Apartheid row at Norwegian school after it segregates ethnic pupils
A political row has broken out in Norway after a secondary school segregated students with ethnic backgrounds in classes away from white Norwegians.
The decision only came to the parents' notice earlier this month after Avtar Singh, a Punjabi Norwegian, confronted Gro Flaten, the school's headmistress, on why his son, Gurjot, had no ethnic Norwegian classmates.
"She said straight out that the school had experienced ethnic Norwegian students dropping out if they weren't grouped together in smaller classes," he told Dagsavisen newspaper.
Mrs Flaten told The Daily Telegraph: "We made the decision because many Norwegian students were moving to other schools because they were in classes with such a high percentage of students from other nations. They seemed to be in a minority."
Students at the school have expressed their anger at the segregation. "This is apartheid. They do this because I'm from Africa and my father is from Africa," said Ilias Mohamed, 17, from Somalia, who was part of the immigrant-only class. "But everyone of us is a Norwegian."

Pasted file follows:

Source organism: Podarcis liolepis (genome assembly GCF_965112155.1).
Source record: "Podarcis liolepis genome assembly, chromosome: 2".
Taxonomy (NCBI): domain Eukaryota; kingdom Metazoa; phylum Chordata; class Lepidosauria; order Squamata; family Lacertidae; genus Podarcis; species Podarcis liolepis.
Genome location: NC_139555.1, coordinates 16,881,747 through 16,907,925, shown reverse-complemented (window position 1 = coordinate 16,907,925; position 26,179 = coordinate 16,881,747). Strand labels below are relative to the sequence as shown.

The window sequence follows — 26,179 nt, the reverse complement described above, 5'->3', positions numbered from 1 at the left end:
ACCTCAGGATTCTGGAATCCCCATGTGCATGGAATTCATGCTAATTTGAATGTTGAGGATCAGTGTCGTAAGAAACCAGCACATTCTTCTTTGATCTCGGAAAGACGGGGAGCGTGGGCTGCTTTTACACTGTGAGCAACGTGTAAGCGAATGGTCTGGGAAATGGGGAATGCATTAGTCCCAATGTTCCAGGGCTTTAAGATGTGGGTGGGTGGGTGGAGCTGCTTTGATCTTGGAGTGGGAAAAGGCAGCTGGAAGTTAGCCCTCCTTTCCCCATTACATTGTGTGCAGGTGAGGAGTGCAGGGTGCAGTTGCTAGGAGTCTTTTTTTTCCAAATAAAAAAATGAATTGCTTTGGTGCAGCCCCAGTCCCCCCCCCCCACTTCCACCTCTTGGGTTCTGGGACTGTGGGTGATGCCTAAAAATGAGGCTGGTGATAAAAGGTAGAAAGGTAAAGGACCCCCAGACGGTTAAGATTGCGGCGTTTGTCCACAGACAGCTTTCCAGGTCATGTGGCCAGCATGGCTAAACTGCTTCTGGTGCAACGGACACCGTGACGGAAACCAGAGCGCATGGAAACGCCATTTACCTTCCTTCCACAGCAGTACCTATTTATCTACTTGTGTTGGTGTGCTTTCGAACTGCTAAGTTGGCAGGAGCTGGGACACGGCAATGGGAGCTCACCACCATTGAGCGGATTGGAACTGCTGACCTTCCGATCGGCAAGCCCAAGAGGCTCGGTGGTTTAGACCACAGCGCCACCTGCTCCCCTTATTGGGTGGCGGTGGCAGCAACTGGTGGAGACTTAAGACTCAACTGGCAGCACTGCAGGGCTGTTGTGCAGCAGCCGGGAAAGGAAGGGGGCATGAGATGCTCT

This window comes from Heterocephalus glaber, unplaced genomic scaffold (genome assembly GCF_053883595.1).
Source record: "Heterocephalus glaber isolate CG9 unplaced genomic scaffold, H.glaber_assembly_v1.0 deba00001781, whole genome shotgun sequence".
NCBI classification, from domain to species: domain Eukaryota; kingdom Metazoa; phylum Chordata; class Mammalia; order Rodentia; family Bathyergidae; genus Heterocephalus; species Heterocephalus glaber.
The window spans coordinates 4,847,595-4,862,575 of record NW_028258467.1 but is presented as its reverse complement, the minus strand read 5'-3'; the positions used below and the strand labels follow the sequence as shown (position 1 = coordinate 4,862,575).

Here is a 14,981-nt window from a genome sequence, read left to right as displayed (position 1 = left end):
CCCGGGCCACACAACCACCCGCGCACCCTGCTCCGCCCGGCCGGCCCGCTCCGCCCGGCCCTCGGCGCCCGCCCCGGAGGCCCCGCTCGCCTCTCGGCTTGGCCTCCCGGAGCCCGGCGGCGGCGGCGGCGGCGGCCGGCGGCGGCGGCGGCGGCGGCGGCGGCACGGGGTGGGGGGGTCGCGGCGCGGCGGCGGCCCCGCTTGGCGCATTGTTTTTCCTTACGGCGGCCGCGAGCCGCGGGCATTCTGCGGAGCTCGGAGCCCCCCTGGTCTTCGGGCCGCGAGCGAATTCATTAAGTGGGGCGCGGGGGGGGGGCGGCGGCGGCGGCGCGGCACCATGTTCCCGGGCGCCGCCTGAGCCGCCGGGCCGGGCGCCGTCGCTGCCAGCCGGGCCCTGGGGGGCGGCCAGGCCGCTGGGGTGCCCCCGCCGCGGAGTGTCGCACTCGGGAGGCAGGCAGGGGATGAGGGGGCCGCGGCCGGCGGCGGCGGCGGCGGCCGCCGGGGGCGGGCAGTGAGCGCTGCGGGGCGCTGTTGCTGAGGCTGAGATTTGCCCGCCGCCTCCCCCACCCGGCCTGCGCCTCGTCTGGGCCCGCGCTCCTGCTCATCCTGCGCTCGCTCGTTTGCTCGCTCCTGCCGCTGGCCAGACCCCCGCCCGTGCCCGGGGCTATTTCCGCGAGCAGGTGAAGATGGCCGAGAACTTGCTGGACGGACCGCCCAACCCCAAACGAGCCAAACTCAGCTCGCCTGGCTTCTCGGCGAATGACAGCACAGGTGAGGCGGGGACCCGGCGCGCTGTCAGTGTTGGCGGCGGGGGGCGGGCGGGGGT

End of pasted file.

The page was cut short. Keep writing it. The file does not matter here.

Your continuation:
Hibba Tudorache, 18, whose parents came to Norway from Romania, said: "The students are really mad about this. It's an insult to those of us who are from other countries. It's discriminatory to put the white Norwegian people before us."
But Helena Skagen, 18, the head girl at the school, said she understood what the school authorities had been trying to do.
"They had the best intentions. They just wanted to keep the Norwegian students at the school. But they now know that what they did was wrong because you can't split the students according to their culture," she said.
Mr Wright added that he believed that the shadow of Anders Breivik, the anti-Islamic extremist who massacred 77 people in Oslo in July, had made discussions of immigration difficult in Norway.
"I think it's a very emotional discussion because of what happened in July, and for that reason politicians don't want to enter the discussion at all, because they are afraid," he said.